By: Mary H. Dyer, Credentialed Garden Writer
Chicory, easily recognized by its dandelion-like leaves and bright periwinkle blue blooms, grows wild across much of the United States. The long taproots have an important role to play in the environment, promoting soil health as they break up hard, compacted ground. This versatile herb is often incorporated into salads, while the long roots are eaten like carrots or parsnips, or ground for use as a coffee substitute.
Although chicory is easy to grow, it is sometimes plagued by certain chicory insects and chicory plant pests. Read on for information about a few of the most common chicory pest problems.
Below are some of the more common pests and bugs that eat chicory plants:
Slugs – Slugs are number one when it comes to pests of chicory because they chew raggedy holes in the leaves. It’s easy to tell when slugs have been around because they leave a slimy, silvery trail in their wake.
There are a number of ways to control slugs, including either toxic or non-toxic slug baits. Keep the area free of debris and other slug hiding places. Limit mulch to 3 inches (7.5 cm.) or less. If the numbers are small, you can pick the pests off by hand in the evening or early morning. You can also surround the chicory plant with diatomaceous earth, which abrades slimy slug bellies. Homemade traps may be helpful too.
Aphids – Aphids are tiny sucking pests, frequently found feeding in large numbers on the underside of chicory leaves, which eventually become crinkled and curled. The pests leave a sweet, sticky substance that draws hordes of ants and may attract sooty mold. If not controlled, aphids can eventually weaken and destroy a plant.
A light infestation of aphids can often be removed by a strong blast of water. Otherwise, insecticidal soap sprays are effective, but may require several applications to control a severe infestation.
Cabbage worms and loopers – Cabbage loopers are pale green caterpillars with white lines along the sides of their bodies. The pests are easily identified by the way they arch their body as they travel down chicory leaves, and by the holes they chew in the foliage. Damage can be significant.
Birds usually do a good job at keeping the pests in check. You can also remove the pests by hand. Otherwise, Bt (Bacillus thuringiensis) is a naturally occurring bacteria that kills caterpillars and similar chicory insects by damaging the cell membranes.
Thrips – Thrips are tiny, narrow insects that suck the sweet juices from chicory plant leaves. As they feed, they leave silvery specks or streaks and distorted leaves, and can significantly weaken a plant if left untreated. Thrips may also transmit harmful plant viruses.
Like aphids, thrips are easily treated with insecticidal soap spray.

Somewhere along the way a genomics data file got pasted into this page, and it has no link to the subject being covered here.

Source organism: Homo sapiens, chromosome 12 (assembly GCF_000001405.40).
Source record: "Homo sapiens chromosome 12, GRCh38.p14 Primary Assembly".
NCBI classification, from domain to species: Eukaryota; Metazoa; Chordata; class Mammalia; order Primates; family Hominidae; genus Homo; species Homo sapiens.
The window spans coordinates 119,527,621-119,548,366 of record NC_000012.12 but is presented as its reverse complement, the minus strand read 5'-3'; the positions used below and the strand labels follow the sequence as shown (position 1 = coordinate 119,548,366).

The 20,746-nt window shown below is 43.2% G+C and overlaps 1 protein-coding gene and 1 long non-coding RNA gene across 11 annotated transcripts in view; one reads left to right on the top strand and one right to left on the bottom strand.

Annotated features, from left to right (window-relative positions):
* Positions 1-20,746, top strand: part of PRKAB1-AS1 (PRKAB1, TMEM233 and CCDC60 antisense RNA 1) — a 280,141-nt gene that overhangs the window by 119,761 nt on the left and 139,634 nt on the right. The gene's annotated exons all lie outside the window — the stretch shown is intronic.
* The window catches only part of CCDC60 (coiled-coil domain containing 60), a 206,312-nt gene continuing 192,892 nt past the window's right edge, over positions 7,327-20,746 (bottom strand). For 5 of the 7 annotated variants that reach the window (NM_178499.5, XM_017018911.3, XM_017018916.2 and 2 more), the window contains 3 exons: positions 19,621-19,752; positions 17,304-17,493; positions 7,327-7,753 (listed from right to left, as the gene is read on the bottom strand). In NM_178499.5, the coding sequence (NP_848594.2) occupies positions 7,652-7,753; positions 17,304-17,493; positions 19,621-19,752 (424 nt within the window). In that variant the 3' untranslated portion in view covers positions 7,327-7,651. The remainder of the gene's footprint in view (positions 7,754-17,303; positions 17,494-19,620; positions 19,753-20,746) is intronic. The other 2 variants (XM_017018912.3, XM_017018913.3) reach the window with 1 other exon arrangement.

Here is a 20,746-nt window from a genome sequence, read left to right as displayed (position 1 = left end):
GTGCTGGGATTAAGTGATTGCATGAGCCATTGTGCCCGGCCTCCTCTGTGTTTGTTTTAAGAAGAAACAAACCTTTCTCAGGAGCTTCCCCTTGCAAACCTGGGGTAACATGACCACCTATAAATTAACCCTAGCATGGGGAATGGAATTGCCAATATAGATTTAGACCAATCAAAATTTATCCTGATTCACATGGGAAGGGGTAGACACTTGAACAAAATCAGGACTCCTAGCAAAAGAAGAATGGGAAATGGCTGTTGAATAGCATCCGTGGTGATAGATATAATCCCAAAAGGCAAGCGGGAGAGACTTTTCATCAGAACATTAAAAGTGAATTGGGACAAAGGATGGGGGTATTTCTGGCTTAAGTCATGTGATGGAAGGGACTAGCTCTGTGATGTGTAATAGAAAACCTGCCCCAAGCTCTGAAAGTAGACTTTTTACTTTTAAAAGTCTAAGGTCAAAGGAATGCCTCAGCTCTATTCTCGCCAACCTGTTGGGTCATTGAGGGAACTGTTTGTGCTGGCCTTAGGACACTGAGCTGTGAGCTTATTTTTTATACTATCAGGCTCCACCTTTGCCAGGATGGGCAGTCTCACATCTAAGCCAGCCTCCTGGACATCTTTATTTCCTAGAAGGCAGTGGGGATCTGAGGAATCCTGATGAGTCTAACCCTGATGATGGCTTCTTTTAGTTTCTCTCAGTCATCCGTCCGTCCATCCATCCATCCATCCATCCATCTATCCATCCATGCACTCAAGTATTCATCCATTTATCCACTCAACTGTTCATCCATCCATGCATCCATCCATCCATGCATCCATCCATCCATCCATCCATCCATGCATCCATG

Leaf miners – Leaf miners are easily spotted by the thin, white trails and blotches they leave on chicory foliage. A serious infestation can cause leaves to drop from the plant.
Leaf miners are difficult to control because for most of their lives the tiny pests are protected by the leaves. Avoid pesticides because the toxins will kill beneficial insects that keep these pests in check. Instead, consider purchasing parasitic wasps and other insects that feed on leaf miners.
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Lettuce is generally a carefree crop. Occasionally some plants, especially those varieties that form heads, will be hit by a fungus disease called bottom rot.
Rusty colored spots appear on the lower leaves first, eventually spreading until the entire head is rotted. As soon as you notice any infected plants, harvest them, cut away the still usable portions to eat, and destroy the rest. Clean up the garden well at the end of the season to reduce the number of disease-causing spores that overwinter in the soil, and rotate your crops so that lettuce is in the same spot only once every four years, if possible.
Another common ailment of head lettuce is tip burn, which causes the edges of many leaves to turn brown and die. It's mostly a hot-weather problem and isn't caused by a fungus or insect. Tip burn is usually most severe if there's a lot of fluctuation in soil moisture. Try to keep lettuce plants evenly moist and choose varieties resistant to tip burn, such as 'Ithaca' and 'Simpson Elite'.
Be sure to thin your wide rows of greens properly so the plants have enough air circulation to dry off after a rain or watering. If they're too thick, plants may stay wet too long and develop rot. Continual wetness is an invitation to disease.
Beet and chard greens sometimes develop leaf spot trouble. Spots develop on the leaves, usually most severely on the older leaves. Infected leaves may turn yellow and die. Damage is seldom serious enough to warrant any control other than picking off and destroying infected leaves. If your greens are hit with a hard case, applications of an approved fungicide can help to bring the problem under control.